The Air Force’s spin on Plugfest — “Plugfest Plus” — will host its first event at George Mason University on Jan. 20. James said there will indeed be a way for the Air Force to buy vendors’ wares if it’s “wowed” by what it sees.
If the service finds technologies at GMU that meet capability gaps it wants to fill, it will be able to put money on the line to do so within a few weeks, James said. To do so, the Air Force will make use of other transaction authority, a special legal route that largely sidesteps the Federal Acquisition Regulation and that agencies are allowed to use under special permission from the Office of Management and Budget, usually for rapidly-emerging technologies.
For its first Plugfest, the Air Force will focus on commercial innovations that might help it improve its version of the Distributed Common Ground System (DCGS), a series of military systems for intelligence gathering and analysis.
“We picked DCGS for this first event because it seemed like a good fit, largely because it’s based on open architecture, and open architecture is also key to the whole Plugfest concept,” James said. “If it proves successful, we intend to take steps to evolve the process to other Air Force applications.”
Additionally, the Air Force is launching a new technology challenge program led by the Air Force Research Laboratory. A top prize of $2 million — the largest challenge prize offered by any military service — will go to a project the Air Force deems the most promising solution for a mid-sized jet turbine engine that might be able to help propel future drone aircraft.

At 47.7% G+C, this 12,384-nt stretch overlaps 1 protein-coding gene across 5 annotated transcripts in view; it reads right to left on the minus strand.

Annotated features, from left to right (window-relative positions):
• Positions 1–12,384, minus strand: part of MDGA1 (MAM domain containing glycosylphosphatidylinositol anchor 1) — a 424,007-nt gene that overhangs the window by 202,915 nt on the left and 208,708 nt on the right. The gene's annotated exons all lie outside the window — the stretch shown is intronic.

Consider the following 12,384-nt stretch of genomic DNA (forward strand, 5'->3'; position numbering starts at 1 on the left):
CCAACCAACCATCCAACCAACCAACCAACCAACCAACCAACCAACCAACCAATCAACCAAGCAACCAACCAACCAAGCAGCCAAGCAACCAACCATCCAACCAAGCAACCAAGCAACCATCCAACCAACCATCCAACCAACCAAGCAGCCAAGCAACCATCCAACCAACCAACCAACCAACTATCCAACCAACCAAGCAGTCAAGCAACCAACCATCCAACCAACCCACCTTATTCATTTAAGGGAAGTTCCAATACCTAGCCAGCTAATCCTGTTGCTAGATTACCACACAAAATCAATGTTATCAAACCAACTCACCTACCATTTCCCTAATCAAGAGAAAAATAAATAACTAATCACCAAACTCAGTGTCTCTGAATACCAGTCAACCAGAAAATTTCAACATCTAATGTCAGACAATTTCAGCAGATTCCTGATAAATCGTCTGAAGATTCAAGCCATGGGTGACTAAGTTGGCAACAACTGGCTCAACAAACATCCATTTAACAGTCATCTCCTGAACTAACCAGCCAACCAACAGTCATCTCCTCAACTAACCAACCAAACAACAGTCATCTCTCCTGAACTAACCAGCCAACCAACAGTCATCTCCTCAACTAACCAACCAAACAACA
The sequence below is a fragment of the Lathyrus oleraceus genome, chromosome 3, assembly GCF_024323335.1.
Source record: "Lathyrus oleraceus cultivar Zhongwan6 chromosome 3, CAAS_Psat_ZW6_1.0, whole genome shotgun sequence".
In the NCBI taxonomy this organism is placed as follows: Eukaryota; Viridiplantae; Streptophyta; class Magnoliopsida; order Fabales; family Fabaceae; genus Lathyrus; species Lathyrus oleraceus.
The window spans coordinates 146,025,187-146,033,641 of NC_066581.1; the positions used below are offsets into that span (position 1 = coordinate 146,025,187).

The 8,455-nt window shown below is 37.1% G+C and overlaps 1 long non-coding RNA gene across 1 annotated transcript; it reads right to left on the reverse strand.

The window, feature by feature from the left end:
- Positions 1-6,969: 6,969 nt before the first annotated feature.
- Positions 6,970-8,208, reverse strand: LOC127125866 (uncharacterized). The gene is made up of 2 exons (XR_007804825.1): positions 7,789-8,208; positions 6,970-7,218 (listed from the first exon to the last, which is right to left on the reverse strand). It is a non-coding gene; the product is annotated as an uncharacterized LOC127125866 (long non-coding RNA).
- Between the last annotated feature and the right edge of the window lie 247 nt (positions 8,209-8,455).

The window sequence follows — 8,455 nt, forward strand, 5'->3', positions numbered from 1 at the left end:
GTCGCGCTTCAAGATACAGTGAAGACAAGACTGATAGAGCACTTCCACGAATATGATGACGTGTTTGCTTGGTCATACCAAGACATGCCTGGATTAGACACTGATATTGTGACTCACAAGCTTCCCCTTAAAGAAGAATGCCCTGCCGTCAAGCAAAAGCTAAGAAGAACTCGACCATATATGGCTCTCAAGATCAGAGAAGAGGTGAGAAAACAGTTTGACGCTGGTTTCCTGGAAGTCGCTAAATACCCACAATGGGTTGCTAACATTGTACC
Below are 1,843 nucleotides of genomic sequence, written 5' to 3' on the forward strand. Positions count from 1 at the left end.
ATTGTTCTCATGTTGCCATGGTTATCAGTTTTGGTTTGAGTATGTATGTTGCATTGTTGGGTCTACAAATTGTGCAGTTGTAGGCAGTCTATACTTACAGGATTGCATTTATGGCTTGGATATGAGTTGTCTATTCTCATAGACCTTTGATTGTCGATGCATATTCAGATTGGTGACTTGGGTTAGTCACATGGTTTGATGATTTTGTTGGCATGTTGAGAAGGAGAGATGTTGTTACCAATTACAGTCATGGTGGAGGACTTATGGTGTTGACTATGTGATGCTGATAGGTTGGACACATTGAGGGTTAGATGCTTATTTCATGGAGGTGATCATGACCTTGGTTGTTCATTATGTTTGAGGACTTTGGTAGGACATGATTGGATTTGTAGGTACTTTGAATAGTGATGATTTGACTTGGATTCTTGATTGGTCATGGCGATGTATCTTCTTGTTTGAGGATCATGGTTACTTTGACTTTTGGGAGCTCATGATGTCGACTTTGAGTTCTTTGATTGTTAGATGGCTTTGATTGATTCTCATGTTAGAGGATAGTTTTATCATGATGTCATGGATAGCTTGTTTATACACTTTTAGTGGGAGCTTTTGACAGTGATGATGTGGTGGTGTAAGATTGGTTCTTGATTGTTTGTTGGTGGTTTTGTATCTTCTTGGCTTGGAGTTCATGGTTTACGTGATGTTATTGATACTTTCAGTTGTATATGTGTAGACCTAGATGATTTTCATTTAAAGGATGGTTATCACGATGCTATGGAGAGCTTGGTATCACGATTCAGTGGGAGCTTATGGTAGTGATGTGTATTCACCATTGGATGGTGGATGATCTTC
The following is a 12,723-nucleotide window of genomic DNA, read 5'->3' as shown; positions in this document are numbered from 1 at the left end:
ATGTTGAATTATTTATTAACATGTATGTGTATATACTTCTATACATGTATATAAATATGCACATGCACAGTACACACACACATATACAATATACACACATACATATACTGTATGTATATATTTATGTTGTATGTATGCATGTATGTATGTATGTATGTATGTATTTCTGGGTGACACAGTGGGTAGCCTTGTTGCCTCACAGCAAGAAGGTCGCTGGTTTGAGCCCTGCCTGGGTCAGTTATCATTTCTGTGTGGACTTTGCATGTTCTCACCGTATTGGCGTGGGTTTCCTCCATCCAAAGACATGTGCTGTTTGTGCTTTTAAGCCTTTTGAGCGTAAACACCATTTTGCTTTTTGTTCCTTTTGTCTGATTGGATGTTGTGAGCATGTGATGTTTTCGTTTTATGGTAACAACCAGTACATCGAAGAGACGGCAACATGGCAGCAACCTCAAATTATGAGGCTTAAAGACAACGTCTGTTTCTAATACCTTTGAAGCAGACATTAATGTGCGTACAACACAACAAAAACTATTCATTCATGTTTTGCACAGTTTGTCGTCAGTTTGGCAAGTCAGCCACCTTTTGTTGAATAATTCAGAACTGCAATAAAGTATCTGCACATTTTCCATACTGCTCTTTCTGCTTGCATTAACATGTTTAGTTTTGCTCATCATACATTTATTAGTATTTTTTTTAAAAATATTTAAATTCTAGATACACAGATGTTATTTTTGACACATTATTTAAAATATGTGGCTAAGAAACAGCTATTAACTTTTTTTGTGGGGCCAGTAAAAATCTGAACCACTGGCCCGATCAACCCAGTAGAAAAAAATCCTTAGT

Memo outlines 24 best practices
And to begin to tackle some of the Air Force’s internal processes which boost acquisition program costs and delay schedules, the service is making its business information technology portfolio its first target. James said the Air Force will stand up a new business analytics cell within its headquarters. Its objective will be to turn a history of disaggregated series of decisions on new business system spending into an enterprisewide view that invests only in the ones that live up to their promises of increased efficiency.
“The data we’re interested in should help us answer questions such as, ‘Will this new database system really make us 30 percent more efficient? If I spend $5 million on this system today, how long will it take it to pay back that investment?’ That’s what we’re interested in,” she said. “We need a solid enterprise view of our technology spend, and unfortunately, we do not have that at the moment. In the future, if we want to do a database that would accomplish X, we’re going to first have to know that there are metrics that we can measure and that it can deliver.”
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Beyond business systems, the Air Force wants to reduce the cycle times of all of its acquisition projects. As part of the “Bending the Cost Curve” project, Bill LaPlante, the service’s acquisition chief, issued a memo to the acquisition workforce outlining 24 best practices his office developed after the industry roundtables.
“We can’t have those ridiculously high 17-month award times when there’s only one vendor,” James said. “We’re enacting those best practices in ways so that we can measure the results, but ultimately, we’re driving to get that down to single digits. We also want to reduce the overall number of contracts where there is only one known supplier, because competition is always better than sole-source.”